Cook twins end journey together as champs
WEIRTON — Dennis Cook has been watching his twin boys, Alec and Garrett, wrestle opponents — and one another — since they were 7 years old.
On Feb. 24, he watched as a coach from their corners as both of his sons ended the high school portions of their careers as state champions, becoming the first siblings in school history to win state titles in the same season.
“It’s a great feeling to see what they accomplished this year,” Dennis Cook said. “It’s unbelievable. I wanted it and hoped they would get it, and they did.”
The balance of being a father and coach has been rewarding and stressful.
“It’s hard,” he said. “After the matches this year, I was happy that it was the last time I would coach them in matches. I’ve loved it. I’ve been doing it since they were 7, but this year was so stressful because I wanted them to win it together that I was glad that it was over.
“Now, when they wrestle in college, I can watch from the stands as a dad”
The twins were not always on top of the podium, though. In fact, the beginning was quite the learning curve.
“I thought about having them do something else, that’s the truth,” Dennis said. “The first three years they were terrible. They started wrestling in the summer time, and in just that one summer I saw huge improvements because they started wrestling with older kids. They were wrestling people that were better than them every day, and that makes you better. You have to wrestle people that are going to push you, and they did.
“That’s it. If you work hard, you can accomplish anything. Alec is a crazy worker. Garrett works like crazy.”
Alec Cook edged top-seeded Liam Lusher of Independence to win the 145-pound title, 6-5, to be a two-time state champ, while Garrett captured the 220-pound title with a 4-3 win in extra time over Antonio Service of Wahama, concluding remarkable seasons — and careers — by both.
“It was awesome,” Alec said. “We both knew what we wanted to get this year and worked so hard for it.”
Alec set a school record for career wins with a total record of 187-22, finishing his season 49-2. Garrett wrapped up a perfect 49-0 senior season to finish his career at 136-17. He was named the tournament’s most outstanding wrestler, a title Alec had the year before.
“It was nerve-wracking going into the finals knowing it was the last match and I had a zero,” Garrett said. “It was nice to go out like that, especially since I was third last year and second at OVACs. It was special to win both this year and finally get over that hump.”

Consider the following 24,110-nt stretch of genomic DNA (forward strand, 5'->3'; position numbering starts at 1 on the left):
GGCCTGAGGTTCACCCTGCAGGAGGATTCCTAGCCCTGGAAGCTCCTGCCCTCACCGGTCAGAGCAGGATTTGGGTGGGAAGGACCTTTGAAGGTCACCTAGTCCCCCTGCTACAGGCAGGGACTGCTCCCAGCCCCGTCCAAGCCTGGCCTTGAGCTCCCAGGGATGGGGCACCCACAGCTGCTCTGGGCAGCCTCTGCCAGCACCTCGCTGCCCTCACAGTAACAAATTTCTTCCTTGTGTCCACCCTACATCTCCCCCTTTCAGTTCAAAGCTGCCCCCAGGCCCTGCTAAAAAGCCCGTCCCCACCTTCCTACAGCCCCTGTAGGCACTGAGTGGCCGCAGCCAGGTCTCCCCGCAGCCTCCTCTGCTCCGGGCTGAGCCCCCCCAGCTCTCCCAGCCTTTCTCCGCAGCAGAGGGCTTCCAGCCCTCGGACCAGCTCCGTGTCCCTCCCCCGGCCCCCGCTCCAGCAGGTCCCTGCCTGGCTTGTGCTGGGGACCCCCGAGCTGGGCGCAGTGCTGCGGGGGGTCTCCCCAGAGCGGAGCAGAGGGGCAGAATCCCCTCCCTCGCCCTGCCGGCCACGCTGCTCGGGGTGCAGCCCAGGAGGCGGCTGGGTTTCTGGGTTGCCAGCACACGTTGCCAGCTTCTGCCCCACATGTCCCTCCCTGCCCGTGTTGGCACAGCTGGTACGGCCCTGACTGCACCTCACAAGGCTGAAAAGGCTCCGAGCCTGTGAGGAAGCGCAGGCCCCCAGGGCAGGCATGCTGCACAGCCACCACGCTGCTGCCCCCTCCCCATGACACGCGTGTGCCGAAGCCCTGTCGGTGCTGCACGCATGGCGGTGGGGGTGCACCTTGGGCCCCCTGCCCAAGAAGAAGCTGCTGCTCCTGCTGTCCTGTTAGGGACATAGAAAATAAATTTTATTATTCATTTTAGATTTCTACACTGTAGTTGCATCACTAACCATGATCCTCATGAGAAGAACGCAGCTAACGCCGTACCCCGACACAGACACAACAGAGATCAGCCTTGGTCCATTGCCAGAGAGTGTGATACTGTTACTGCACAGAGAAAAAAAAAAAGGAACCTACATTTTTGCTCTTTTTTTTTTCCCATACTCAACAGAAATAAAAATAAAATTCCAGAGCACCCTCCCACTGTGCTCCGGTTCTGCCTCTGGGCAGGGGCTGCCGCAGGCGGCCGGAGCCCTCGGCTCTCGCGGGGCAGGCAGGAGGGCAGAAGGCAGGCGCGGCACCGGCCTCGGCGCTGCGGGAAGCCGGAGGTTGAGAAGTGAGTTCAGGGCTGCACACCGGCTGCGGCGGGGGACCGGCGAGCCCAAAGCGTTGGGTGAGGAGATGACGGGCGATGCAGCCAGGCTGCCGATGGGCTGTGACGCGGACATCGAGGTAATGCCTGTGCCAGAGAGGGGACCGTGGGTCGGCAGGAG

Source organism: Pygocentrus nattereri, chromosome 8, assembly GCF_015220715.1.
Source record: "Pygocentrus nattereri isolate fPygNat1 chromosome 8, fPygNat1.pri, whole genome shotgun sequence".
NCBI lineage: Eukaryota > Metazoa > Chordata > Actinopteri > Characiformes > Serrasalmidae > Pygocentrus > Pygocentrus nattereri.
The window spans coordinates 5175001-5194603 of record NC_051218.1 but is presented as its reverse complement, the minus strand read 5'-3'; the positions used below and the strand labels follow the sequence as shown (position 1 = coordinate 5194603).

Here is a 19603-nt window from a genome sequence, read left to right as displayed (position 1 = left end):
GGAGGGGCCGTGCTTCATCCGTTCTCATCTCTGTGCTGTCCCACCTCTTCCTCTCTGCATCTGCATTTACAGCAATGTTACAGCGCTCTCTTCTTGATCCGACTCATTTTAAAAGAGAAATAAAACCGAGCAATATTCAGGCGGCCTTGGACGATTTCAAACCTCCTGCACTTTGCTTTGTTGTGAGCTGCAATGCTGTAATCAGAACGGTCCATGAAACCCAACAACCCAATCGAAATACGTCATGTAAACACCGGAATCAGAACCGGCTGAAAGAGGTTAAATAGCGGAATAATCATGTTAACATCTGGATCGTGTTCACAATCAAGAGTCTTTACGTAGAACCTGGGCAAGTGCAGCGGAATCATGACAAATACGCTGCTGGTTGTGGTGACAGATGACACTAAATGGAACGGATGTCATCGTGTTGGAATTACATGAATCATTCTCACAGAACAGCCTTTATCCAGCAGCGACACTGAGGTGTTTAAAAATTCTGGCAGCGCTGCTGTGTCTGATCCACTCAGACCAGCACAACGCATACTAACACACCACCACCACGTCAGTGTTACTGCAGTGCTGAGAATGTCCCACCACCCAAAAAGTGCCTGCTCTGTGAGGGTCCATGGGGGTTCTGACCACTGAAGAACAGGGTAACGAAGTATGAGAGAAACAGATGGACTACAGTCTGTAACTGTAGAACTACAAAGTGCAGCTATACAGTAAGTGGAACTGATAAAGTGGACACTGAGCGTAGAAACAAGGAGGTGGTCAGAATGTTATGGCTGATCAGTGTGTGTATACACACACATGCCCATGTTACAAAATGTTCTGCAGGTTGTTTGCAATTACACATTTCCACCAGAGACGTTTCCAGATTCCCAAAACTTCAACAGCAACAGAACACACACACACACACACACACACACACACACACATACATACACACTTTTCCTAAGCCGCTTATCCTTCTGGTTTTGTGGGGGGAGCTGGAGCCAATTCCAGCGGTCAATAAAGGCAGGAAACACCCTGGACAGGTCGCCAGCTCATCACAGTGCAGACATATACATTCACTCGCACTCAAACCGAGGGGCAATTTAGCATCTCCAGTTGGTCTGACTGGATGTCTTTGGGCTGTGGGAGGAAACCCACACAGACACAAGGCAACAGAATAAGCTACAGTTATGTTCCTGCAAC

Of course, their wrestling careers will not end with their time as Blue Dons, as both have already signed to continue their grappling careers collegiately. Alec will wrestle at the Division I level for Clarion, while Garrett will stay in-state and continue his career at West Liberty.
“It’s incredible to have two that work as hard as they do in the wrestling room pushing everyone to be better,” Madonna wrestling coach Jamie Lesho said. “It’s a big boost for our program to have two kids going on to wrestle in college. It was an awesome experience to watch two kids excel the way they have in everything.
“They are two top-notch kids. National Honor Society kids that are highly regarded by their teachers. You’d like to have a whole school of these kind of guys.”
Both credit the sibling rivalry, and the competitiveness that they learned from it, as motivation to have the stellar careers they compiled.
“We’re both trying to push each other and make each other better,” Alec said. “It’s a competition that makes us better as wrestlers and as people. We were always wrestling around the house, wrestling room, kitchen and everywhere.”
“We push each other all the time,” Garrett said. “Sometimes we talk trash. It’s all love. We help each other all the way through. If I didn’t have my brother, I probably wouldn’t have as many trophies as I do. Seeing him win last year pushed me even more.”
They also gave a lot of credit to their dad.
“I would not have wanted anyone else in my corner the whole way,” Alec said. “He has helped us so much.”
“My dad has helped tremendously,” Garrett said.
The impact on the athletic department spreads beyond just the wrestling room, according to Athletic Director Mike Arlia.
“We are elevated by them,” Arlia said.
“We are on the map as a wrestling program again. It takes us back to the days with Max Nogay when Mike Nogay was coaching. Not only that, they contribute in the classroom. They are two of the most respectful kids you will find. That is what we are about here at Madonna.
“It elevates everyone else in all of the programs to say we have a state champ at Madonna. It shows that it’s not just something you read about at other places, it happens right here with the people your are around in the classroom. It brings everyone to a higher level.”
The reception from the Madonna community has been something the brothers will not soon forget.
“I got like 50 text messages after my match,” Garrett said. “We got a sign. Everyone has congratulated us. Its all been love here.”
“Being a small school, we always support each other. Lesho said. “They have a big sign out in the hallway. They got a standing ovation during morning announcements.”
(Grimm can be reached at firstname.lastname@example.org)